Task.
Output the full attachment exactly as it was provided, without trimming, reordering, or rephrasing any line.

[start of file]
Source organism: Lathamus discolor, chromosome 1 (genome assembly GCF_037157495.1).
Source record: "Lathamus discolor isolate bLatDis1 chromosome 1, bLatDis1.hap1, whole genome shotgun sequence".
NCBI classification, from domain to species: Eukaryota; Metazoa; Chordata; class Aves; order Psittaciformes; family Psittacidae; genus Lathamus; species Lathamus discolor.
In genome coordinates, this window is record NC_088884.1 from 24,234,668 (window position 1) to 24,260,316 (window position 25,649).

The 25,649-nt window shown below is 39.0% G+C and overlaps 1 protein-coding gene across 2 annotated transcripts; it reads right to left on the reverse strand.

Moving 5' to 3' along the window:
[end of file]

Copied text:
Source organism: Lathamus discolor, chromosome 1 (genome assembly GCF_037157495.1).
Source record: "Lathamus discolor isolate bLatDis1 chromosome 1, bLatDis1.hap1, whole genome shotgun sequence".
NCBI classification, from domain to species: Eukaryota; Metazoa; Chordata; class Aves; order Psittaciformes; family Psittacidae; genus Lathamus; species Lathamus discolor.
In genome coordinates, this window is record NC_088884.1 from 24,234,668 (window position 1) to 24,260,316 (window position 25,649).

The 25,649-nt window shown below is 39.0% G+C and overlaps 1 protein-coding gene across 2 annotated transcripts; it reads right to left on the reverse strand.

Moving 5' to 3' along the window: